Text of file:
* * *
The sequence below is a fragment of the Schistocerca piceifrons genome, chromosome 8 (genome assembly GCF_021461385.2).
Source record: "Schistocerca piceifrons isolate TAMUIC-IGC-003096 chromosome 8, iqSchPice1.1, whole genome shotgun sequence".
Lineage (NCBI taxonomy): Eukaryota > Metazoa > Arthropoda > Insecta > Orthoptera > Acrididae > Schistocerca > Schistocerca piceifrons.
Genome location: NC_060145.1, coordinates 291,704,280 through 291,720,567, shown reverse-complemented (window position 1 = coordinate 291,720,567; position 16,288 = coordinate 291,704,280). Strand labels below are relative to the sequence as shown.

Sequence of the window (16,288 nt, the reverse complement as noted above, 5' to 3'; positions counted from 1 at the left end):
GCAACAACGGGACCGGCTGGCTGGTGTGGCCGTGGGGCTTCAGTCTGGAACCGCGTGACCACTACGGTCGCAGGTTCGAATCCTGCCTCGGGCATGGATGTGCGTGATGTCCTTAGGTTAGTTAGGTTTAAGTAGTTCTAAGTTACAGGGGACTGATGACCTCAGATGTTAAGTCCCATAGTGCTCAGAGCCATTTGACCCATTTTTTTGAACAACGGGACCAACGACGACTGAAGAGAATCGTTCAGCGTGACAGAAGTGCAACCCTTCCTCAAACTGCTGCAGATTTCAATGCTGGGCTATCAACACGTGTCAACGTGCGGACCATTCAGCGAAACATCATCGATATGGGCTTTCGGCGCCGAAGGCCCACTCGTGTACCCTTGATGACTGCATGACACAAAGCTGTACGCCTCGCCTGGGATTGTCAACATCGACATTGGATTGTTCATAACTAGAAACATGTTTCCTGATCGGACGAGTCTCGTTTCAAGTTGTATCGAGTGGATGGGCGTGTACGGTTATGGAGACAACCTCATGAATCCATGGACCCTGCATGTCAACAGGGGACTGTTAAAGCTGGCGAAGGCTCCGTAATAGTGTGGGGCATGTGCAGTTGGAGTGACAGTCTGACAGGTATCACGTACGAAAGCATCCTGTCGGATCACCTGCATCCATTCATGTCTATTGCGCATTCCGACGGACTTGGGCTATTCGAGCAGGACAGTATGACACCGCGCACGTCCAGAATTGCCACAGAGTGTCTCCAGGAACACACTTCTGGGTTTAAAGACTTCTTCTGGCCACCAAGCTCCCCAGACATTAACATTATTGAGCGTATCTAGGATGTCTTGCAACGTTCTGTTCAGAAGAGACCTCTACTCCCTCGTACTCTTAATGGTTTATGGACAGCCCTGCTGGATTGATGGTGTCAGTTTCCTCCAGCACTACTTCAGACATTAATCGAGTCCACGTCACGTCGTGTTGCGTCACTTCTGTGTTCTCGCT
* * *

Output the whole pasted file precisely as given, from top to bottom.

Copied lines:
The sequence below is a fragment of the Schistocerca piceifrons genome, chromosome 8 (genome assembly GCF_021461385.2).
Source record: "Schistocerca piceifrons isolate TAMUIC-IGC-003096 chromosome 8, iqSchPice1.1, whole genome shotgun sequence".
Lineage (NCBI taxonomy): Eukaryota > Metazoa > Arthropoda > Insecta > Orthoptera > Acrididae > Schistocerca > Schistocerca piceifrons.
Genome location: NC_060145.1, coordinates 291,704,280 through 291,720,567, shown reverse-complemented (window position 1 = coordinate 291,720,567; position 16,288 = coordinate 291,704,280). Strand labels below are relative to the sequence as shown.

Sequence of the window (16,288 nt, the reverse complement as noted above, 5' to 3'; positions counted from 1 at the left end):
GCAACAACGGGACCGGCTGGCTGGTGTGGCCGTGGGGCTTCAGTCTGGAACCGCGTGACCACTACGGTCGCAGGTTCGAATCCTGCCTCGGGCATGGATGTGCGTGATGTCCTTAGGTTAGTTAGGTTTAAGTAGTTCTAAGTTACAGGGGACTGATGACCTCAGATGTTAAGTCCCATAGTGCTCAGAGCCATTTGACCCATTTTTTTGAACAACGGGACCAACGACGACTGAAGAGAATCGTTCAGCGTGACAGAAGTGCAACCCTTCCTCAAACTGCTGCAGATTTCAATGCTGGGCTATCAACACGTGTCAACGTGCGGACCATTCAGCGAAACATCATCGATATGGGCTTTCGGCGCCGAAGGCCCACTCGTGTACCCTTGATGACTGCATGACACAAAGCTGTACGCCTCGCCTGGGATTGTCAACATCGACATTGGATTGTTCATAACTAGAAACATGTTTCCTGATCGGACGAGTCTCGTTTCAAGTTGTATCGAGTGGATGGGCGTGTACGGTTATGGAGACAACCTCATGAATCCATGGACCCTGCATGTCAACAGGGGACTGTTAAAGCTGGCGAAGGCTCCGTAATAGTGTGGGGCATGTGCAGTTGGAGTGACAGTCTGACAGGTATCACGTACGAAAGCATCCTGTCGGATCACCTGCATCCATTCATGTCTATTGCGCATTCCGACGGACTTGGGCTATTCGAGCAGGACAGTATGACACCGCGCACGTCCAGAATTGCCACAGAGTGTCTCCAGGAACACACTTCTGGGTTTAAAGACTTCTTCTGGCCACCAAGCTCCCCAGACATTAACATTATTGAGCGTATCTAGGATGTCTTGCAACGTTCTGTTCAGAAGAGACCTCTACTCCCTCGTACTCTTAATGGTTTATGGACAGCCCTGCTGGATTGATGGTGTCAGTTTCCTCCAGCACTACTTCAGACATTAATCGAGTCCACGTCACGTCGTGTTGCGTCACTTCTGTGTTCTCGCT